Today, I have been reading a lot about sewer systems on Wikipedia, in the hope that I would find information or at least photos showing what I think of as sewers, namely somewhere under the streets in a city where you can climb down through manholes with ladders and then walk around on little pavements down there, with rivers of sewer water flowing calmly around and the walls being made of rocks or something.
That's what I think of when I hear "sewer". But I found none of that.
I read about ancient sewers (with very few photos or illustrations of any kind) as well as saw a photo of some modern sewer pipe which definitely doesn't let you walk around in it. Nowhere could I see the "real" sewers, which I associate with Victorian-era England.
Basically, I wonder: why did they have to make them so large-scale? Why do humans need to go down there? And if they had to back in the day, then why don't they now, or in ancient times?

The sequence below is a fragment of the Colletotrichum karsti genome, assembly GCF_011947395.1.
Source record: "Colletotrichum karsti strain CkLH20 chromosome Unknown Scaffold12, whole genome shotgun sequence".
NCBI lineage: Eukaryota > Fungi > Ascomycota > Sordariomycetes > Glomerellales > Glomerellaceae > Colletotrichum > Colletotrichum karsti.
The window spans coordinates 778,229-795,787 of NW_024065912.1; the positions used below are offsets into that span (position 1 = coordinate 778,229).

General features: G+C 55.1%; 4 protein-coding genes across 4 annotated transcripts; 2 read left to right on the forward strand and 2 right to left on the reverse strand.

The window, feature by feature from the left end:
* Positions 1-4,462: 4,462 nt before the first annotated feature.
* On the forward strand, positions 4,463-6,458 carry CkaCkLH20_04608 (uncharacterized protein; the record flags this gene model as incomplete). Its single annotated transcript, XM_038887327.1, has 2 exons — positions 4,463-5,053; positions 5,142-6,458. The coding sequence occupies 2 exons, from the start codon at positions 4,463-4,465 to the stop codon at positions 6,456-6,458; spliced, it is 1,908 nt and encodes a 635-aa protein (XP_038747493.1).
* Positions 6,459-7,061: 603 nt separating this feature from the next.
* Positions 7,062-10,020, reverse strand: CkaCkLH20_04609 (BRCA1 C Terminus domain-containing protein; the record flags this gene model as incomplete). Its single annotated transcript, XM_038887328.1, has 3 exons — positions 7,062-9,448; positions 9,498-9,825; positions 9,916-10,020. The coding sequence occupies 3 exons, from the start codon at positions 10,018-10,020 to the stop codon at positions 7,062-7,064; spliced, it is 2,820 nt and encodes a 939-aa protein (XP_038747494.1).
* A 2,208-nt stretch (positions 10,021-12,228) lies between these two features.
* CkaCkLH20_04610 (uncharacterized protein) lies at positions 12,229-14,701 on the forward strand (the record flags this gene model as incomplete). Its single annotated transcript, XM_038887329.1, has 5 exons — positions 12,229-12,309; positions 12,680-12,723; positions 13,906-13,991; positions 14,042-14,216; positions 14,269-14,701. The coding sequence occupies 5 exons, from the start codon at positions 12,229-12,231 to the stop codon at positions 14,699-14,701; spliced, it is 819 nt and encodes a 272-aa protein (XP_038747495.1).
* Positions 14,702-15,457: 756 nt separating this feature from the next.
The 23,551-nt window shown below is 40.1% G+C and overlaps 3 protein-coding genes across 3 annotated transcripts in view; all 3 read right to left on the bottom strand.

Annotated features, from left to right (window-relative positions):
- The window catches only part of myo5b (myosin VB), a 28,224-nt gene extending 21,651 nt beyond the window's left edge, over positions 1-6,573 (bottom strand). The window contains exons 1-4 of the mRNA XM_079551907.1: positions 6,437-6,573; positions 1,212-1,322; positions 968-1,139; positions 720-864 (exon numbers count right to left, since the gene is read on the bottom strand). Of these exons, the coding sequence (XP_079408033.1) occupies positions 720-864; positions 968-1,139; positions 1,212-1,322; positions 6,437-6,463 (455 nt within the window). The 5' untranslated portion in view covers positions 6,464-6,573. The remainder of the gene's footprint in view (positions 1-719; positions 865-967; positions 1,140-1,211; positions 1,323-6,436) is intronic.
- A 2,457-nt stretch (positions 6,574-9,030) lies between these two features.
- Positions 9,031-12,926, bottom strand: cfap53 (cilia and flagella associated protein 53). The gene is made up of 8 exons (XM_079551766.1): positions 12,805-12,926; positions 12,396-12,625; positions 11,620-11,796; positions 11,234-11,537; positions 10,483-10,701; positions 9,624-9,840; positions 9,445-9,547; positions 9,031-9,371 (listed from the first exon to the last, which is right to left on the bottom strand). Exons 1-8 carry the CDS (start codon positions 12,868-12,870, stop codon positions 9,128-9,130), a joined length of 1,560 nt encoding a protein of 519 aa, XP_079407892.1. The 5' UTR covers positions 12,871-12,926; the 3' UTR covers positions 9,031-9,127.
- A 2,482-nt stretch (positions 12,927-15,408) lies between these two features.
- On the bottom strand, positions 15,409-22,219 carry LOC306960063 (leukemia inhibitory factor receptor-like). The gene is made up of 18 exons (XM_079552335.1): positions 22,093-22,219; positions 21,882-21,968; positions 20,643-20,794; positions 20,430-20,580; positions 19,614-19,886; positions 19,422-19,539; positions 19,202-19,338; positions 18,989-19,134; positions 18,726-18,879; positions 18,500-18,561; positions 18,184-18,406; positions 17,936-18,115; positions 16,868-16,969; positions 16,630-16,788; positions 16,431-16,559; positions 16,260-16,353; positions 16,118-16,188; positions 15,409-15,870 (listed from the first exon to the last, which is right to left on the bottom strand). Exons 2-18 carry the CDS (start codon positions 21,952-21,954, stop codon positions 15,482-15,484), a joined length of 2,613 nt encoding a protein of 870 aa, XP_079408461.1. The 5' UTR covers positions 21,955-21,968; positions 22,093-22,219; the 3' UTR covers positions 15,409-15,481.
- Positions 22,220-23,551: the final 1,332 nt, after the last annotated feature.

A ton of details are missing in my understanding of sewers. I've also always wondered how they could afford to do this everywhere in a large city. It seems like an insane amount of work just to transfer away some turds. Yes, I realize it's a crucial necessity to prevent diseases and provide for modern/convenient living, but still, it seems so wasteful (no pun intended) to build them so "roomy". Maybe that was only done for certain sections or something?
I especially wonder how in the world they were able to do this when the city was already made. Seems like you'd have to tear down all the houses if you want to make massive sewer systems, and then rebuild all the houses. Did they really do that?